Avoid all nuts and seeds. (Walnuts and pecans definitely contain tyramine. The tyramine content of the others is debated, but traditional migraine diets recommend avoiding them. Coconut (a nut) and quinoa and amaranth (seeds) are borderline foods—some are fine with them, others are not.)

Grains, Cereals, Bread, and Baked Goods

Try these

Any pure, unbleached flour or grain, including wheat, buckwheat, millet, teff, amaranth, rye, kasha, kamut, wheatberries, sorghum, tapioca, spelt, bulgur, barley
Rice, wild rice
Corn, popcorn
Oatmeal, oats (unflavored)
Pasta from approved ingredients (basic semolina pasta is fine as long as it doesn’t have additives)
Breakfast cereals with allowed ingredients, including all plain grains, oatmeal, corn flakes, shredded wheat, puffed rice, puffed wheat, puffed kamut, cream of rice, cream of wheat
Baked goods leavened with baking soda, like biscuits, quick breads, muffins, scones, soda bread, scones
Crackers with allowed ingredients (Triscuit-type crackers, water crackers, and some saltines are usually a good bet)
Small servings of a yeast-risen bread products are OK for some people in moderation; should not be freshly baked

Avoid these

Bleached flour (histamine)
Modified flour (sulfites)
Modified gluten (sulfites)
Barley malt (sulfites)
Any containing restricted ingredients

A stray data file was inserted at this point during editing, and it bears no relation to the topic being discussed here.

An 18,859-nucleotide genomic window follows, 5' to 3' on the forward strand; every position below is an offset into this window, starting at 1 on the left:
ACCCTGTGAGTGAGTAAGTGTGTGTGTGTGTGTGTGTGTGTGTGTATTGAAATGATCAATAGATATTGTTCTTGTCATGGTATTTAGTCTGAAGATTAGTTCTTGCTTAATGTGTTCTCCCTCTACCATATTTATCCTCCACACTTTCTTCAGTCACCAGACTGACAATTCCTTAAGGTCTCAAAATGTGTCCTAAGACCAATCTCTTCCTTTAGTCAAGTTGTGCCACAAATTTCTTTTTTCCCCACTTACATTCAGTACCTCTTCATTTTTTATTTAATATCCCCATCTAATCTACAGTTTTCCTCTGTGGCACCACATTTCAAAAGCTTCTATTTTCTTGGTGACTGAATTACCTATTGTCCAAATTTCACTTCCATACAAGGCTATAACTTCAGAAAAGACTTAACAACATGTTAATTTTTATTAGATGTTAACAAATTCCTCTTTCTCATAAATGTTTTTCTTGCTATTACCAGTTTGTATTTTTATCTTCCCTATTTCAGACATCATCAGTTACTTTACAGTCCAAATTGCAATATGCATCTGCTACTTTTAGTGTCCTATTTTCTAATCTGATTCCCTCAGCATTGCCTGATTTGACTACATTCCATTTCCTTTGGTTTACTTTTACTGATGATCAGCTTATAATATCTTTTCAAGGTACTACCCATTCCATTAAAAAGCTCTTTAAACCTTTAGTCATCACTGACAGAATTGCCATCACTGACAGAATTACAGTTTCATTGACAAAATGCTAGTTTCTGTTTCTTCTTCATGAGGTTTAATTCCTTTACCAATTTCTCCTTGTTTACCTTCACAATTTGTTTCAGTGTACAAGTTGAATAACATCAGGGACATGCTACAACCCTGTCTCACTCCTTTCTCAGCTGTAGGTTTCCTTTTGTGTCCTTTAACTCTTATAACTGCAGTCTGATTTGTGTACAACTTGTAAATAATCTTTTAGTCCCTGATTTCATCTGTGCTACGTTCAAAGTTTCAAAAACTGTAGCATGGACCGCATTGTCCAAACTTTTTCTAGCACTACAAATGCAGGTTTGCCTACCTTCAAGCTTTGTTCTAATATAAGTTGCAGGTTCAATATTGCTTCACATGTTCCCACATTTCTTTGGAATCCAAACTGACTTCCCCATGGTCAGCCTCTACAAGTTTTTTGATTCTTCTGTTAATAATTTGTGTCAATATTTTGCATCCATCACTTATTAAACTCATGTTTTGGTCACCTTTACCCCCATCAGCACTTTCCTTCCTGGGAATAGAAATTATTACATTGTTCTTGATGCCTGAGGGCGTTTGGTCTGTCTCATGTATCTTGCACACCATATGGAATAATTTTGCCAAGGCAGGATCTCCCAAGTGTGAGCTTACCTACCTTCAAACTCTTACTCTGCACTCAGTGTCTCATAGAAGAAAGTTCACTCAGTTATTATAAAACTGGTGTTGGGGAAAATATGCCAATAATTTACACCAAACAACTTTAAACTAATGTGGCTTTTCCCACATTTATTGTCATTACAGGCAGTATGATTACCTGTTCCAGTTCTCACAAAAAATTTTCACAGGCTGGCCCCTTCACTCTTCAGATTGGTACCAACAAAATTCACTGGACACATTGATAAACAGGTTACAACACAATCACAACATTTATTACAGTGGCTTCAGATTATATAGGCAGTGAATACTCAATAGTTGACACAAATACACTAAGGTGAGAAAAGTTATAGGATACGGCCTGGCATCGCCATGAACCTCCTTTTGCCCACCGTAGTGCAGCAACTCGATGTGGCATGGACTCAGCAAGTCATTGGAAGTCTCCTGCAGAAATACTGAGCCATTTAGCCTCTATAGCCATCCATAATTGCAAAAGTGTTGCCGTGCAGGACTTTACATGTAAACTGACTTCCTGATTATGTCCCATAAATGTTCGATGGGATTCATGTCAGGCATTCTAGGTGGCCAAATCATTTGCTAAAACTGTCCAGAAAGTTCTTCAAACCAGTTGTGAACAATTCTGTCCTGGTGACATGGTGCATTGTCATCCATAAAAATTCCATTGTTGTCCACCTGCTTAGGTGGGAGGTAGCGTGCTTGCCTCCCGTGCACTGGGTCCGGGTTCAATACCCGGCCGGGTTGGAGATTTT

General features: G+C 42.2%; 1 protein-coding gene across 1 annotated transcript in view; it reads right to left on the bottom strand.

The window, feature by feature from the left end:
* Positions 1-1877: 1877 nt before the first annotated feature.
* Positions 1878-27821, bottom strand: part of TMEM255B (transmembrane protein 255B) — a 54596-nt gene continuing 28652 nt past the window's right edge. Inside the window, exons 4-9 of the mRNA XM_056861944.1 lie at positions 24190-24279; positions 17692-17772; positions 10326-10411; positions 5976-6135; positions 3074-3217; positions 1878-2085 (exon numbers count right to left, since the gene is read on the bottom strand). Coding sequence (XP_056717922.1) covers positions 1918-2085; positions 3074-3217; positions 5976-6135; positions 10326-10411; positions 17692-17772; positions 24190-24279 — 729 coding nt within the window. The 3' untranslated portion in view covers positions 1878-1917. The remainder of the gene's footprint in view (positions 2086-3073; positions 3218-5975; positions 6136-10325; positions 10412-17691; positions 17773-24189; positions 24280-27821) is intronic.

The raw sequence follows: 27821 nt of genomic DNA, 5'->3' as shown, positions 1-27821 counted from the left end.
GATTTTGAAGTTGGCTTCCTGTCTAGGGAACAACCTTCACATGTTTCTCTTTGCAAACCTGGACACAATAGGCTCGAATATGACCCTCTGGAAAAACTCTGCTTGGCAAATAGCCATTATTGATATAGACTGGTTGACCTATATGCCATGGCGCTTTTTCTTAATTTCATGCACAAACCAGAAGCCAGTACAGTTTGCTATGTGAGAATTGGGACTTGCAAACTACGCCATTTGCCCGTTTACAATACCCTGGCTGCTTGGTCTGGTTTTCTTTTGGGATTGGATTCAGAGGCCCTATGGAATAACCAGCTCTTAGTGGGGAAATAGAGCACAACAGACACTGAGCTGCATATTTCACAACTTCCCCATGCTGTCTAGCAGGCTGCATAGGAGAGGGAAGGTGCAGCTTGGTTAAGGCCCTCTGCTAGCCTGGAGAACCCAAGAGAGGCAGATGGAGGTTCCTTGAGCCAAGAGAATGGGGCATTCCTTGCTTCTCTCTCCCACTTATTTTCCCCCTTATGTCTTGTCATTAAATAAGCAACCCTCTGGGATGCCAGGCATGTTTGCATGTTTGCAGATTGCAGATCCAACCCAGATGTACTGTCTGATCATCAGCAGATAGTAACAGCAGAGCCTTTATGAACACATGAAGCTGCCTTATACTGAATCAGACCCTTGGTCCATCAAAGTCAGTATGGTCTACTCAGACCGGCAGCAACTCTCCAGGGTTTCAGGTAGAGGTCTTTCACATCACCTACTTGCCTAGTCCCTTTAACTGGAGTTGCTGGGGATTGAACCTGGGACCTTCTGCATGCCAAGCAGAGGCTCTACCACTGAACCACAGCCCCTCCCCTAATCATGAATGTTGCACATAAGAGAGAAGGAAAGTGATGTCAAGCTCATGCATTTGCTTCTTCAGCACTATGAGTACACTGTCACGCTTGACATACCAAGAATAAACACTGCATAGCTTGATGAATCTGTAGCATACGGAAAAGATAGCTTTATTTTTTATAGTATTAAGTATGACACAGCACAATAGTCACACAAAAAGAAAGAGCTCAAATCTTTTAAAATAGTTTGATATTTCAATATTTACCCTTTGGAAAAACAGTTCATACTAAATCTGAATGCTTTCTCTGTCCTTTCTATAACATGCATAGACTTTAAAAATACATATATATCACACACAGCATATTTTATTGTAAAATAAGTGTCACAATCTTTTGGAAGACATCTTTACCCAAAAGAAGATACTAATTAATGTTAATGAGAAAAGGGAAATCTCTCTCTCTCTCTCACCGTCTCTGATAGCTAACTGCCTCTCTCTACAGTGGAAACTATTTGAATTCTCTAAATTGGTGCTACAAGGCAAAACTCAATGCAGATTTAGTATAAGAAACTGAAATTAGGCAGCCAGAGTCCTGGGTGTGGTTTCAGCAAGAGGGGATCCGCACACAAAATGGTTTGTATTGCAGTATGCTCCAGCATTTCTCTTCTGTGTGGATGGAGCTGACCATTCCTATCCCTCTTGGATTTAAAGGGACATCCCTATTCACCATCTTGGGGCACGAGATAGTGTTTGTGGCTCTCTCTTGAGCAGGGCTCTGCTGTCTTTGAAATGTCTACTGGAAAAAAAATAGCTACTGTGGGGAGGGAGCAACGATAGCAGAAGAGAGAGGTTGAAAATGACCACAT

Some people report avoiding gluten has reduced their migraine frequency. See note 4 below.

Fats, Oils, and Sauces

Try these

Canola
Corn
Safflower
Sunflower
Olive (olives are out, but many people do fine with small amounts of olive oil)
Homemade condiments and relishes using allowed ingredients

Avoid these

Vinegar
Any fats or oils that contain color and/or preservatives (histamine)
Soybean oil
Margarine
Prepared salad dressings with restricted ingredients (which are most of them)
Prepared gravies
Prepared condiments and relishes, including ketchup, mustard and sauerkraut (histamine, sulfites, MSG)
Soy sauce (histamine, tyramine, MSG)
Teryiaki sauce (tyramine)
Most commercial salad dressing (histamine)
Fish sauce (tyramine, MSG)

Herbs, Spices, and Seasonings

Try these

Basil
Bay leaf
Black pepper
Caraway
Cardamom
Celery seeds
Chives
Coriander
Cumin
Dill
Ginger
Mint
Oregano
Parsley
Poppy seed
Rosemary
Sage
Savory
Thyme
Turmeric

Avoid these

Anise (histamine)
Cinnamon (histamine)
Cloves (histamine)
Curry powder (histamine)
Hot paprika (histamine)
Nutmeg (histamine)
Prepared foods labeled “with spices” (histamine, MSG)